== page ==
As the coronavirus pandemic continues to devastate the globe and confine people to their homes, many are adopting pets for comfort.
And a leading animal welfare group is working diligently to help those facing economic hardship in Massachusetts hang onto their pets.
“People do need companionship, and pets have been proved to decrease our stress and keep us more comfortable,” said Michael Keiley, director of adoption centers and programs at the MSPCA, in a phone interview Friday. "That is certainly something that people are seeking right now.”
The MSPCA has about 170 animals available at its adoption centers in Boston, Methuen, and Centerville, according to Keiley.
The group, he said, is also supplying food pantries with pet food to help animal owners who are struggling to make ends meet. He said the MSPCA has partnered with other groups to distribute more than 7,400 meals of both human and pet food to pantries and individuals, as well as cat litter, toys, and treats.
"When economic issues come into play, there is a reality that people are going to have to make some tough choices,” Keiley said. “We want that animal to stay with people.”
One facility that experienced a recent surge of interest in adoption is the Scituate Animal Shelter of Massachusetts, which reported Wednesday via Facebook that all of its animals had found homes.
“Because of YOU, the good people of our community who stepped up during this time, we have successfully placed every single shelter animal into a foster home or an adoptive home where they will spend this time warm, cozy and loved,” the shelter posted Wednesday. “We have to thank all of you from the bottom of our hearts."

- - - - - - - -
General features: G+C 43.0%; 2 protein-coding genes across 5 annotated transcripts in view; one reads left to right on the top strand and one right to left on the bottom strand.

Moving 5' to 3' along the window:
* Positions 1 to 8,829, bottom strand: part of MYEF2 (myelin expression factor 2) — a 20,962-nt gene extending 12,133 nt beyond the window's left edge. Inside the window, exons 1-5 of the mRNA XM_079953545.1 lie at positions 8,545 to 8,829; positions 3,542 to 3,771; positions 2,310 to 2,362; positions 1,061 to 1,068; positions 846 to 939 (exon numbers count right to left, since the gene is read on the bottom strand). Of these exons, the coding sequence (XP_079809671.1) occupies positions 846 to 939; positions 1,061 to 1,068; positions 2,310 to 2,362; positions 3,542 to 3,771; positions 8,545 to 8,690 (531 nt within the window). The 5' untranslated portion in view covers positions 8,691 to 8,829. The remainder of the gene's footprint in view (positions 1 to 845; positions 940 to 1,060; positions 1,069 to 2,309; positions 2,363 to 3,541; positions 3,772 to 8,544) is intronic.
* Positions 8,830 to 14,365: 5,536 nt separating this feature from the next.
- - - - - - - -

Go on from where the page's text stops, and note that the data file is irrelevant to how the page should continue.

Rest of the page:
The shelter’s executive director, Maryann Regan, said in an e-mail Friday that the housed animals numbered about 20.
Once the shelter became aware of the gravity of the pandemic, Regan wrote, “we put ourselves into action” to find at least temporary homes for the animals, and “tons of people (over 100) reached out to us willing to foster during this time. ... We see time and time again how good people can be.”
Regan said people have given typical reasons for taking in pets, such as love of animals or a need for companionship.
“However, people are adding to that reason with explanations such as ‘I have wanted a companion animal for a while and since I will be home for a while, now seems to be a good time,’ ” Regan wrote.
She said that as of Friday afternoon, two dogs, four cats, and and two rabbits that the shelter has placed in temporary foster care are available for adoption. The list of available animals changes frequently, she said, so those interested in adopting are encouraged to check the shelter’s website.
She said the process is in keeping with "honoring social distancing and staying at home as much as possible.”
“When someone is interested in adopting one of our current animals in foster, we walk them through the process, discuss everything about the animal we know and have them sign adoption contracts electronically,” Regan wrote.
The state’s order that temporary closed non-essential businesses exempts a number of categories, including those "responsible for the care and custody of animals, pets, and livestock.”
But although the Scituate Animal Shelter remains open, staffers are working to minimize human foot traffic. They are operating on an appointment-only basis and can be contacted via e-mail at email@example.com or by phone at 781-544-4533.
The pet adoption trend isn’t limited to Massachusetts.
The New York Times recently reported that animal shelters nationwide are seeing “a surge in interest in fostering pets,” including at Animal Care Centers of NYC, which received 2,000 applications to foster 200 animals in a period of just a few days earlier this month.
“People want to do something good,” said Keiley, when asked about the public’s inclination to take in four-legged friends amid the pandemic. He said the MSPCA is also offering emergency sheltering for the pets of owners who must go into the hospital.
“We’re doing everything we can to be as creative as we can to make sure that animals and people stay together,” he said.